This post is part of our Clojure In series, taking an in-depth look at companies across Europe who have adopted Clojure.
Clojure is solid programming and engineering whilst still feeling fun
World Singles Networks is a dating and singles community designed to help you make valuable connections with people from all over the world. World Singles Networks was launched in 2001 and caters to numerous different ethnicities.
I met up with Sean Corfield, Senior Software Architect, to chat about how they use Clojure at World Singles Networks and about his experiences within the Clojure open source community.
Andrew: Could you give us a little background on World Singles Networks?
Sean: The two founders had a vision to put together ethnic niche dating, and it’s one of those little companies that got started in the traditional Silicon Valley way of two guys in their garage. One of the founders essentially taught himself programming to build the first version of the platform and it grew from there into lot of different brands, ending up with something close to 100 different dating sites.
Andrew: How did you get started at World Singles Networks?
Sean: The dating business is fairly competitive. In 2009 World Singles Networks decided to build the next generation version of the platform and move towards a modern maintainable codebase. They brought in a couple of my friends to rebuild the system and I got hired through that. We went through a greenfield rewrite of the entire system, looking at building the better next generation of dating sites. Now I have been there longer than I have worked anywhere else in my life… which is kind of fun.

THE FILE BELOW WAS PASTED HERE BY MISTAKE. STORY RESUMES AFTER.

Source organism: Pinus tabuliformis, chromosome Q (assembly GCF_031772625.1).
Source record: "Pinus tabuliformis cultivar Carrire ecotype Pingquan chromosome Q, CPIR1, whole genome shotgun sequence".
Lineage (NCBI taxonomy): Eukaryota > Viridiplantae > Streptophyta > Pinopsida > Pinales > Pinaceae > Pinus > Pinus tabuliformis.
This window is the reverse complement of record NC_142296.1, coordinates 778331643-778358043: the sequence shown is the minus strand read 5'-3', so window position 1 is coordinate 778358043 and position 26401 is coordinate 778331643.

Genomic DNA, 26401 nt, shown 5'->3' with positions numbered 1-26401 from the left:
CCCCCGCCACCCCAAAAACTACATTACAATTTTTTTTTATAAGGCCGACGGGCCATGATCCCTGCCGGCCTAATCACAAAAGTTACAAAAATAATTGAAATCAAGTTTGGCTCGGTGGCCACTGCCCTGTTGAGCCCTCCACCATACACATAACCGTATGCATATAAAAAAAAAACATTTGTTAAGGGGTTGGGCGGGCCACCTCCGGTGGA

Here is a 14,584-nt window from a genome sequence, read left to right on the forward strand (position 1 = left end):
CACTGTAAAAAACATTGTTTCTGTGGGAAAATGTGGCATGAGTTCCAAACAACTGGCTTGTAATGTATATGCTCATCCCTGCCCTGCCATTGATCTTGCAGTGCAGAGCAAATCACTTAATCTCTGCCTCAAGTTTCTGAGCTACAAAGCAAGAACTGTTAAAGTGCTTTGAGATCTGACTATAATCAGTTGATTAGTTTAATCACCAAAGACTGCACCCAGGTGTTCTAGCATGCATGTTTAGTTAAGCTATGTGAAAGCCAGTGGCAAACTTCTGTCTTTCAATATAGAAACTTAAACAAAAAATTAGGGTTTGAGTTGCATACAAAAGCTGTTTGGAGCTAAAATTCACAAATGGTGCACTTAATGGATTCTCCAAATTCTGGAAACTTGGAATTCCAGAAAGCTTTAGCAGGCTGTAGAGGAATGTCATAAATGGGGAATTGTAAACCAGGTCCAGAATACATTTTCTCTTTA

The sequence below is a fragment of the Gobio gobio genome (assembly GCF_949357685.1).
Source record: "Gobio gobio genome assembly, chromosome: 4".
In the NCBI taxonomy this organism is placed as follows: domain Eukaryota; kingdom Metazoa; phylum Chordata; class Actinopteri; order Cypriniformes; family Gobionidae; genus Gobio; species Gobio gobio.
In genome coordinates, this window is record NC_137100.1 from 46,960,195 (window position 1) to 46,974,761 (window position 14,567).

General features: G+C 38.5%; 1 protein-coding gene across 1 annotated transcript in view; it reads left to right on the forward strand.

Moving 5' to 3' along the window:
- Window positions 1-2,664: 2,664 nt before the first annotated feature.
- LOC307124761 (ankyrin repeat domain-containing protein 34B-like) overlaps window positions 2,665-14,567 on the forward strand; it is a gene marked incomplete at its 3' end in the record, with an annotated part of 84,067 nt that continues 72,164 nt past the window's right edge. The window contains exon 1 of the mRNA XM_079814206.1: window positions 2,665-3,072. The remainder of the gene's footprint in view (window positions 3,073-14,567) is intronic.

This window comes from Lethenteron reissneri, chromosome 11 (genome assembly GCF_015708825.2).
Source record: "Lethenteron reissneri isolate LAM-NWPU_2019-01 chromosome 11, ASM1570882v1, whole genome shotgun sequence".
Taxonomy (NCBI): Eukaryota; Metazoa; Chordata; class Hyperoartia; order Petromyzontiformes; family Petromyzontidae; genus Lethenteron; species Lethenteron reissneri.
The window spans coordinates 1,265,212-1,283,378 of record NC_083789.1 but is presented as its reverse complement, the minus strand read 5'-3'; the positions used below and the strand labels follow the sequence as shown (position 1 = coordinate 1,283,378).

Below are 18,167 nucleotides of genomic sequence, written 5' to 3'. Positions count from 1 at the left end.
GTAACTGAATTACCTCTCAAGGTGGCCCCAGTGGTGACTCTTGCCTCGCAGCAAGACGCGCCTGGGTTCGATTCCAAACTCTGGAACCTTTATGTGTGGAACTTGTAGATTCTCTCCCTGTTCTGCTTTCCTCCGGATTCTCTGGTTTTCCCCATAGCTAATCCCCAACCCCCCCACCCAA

Andrew: What’s the tech story?
Sean: When I got started, they were a ColdFusion shop and we picked up frameworks and modern OO / MVC / DI frameworks to rebuild the system as an extensible, customisable platform for that. In dating, you’ve got the search engine which is core to what you work on. We had a process that took changes in profiles - we have millions of members constantly updating their profiles - and turned it into data that the search engine could use. That needed to run 24/7.
Scala had XML literals, which is what the search engine needed, it had a good concurrency story - or so I thought - and so I decided to build a version of this process in Scala. It was back in the 2.7 days and we went through the 2.8 migration, so there were binary compatibility issues with every milestone build, where the entire build tool chain had to be updated.
It was lovely code when we got it up and running, nice and clear, with a good concurrency model. Memory leaks with the actor model meant that the process had to be restarted several times a week, but it gave us everything that we wanted.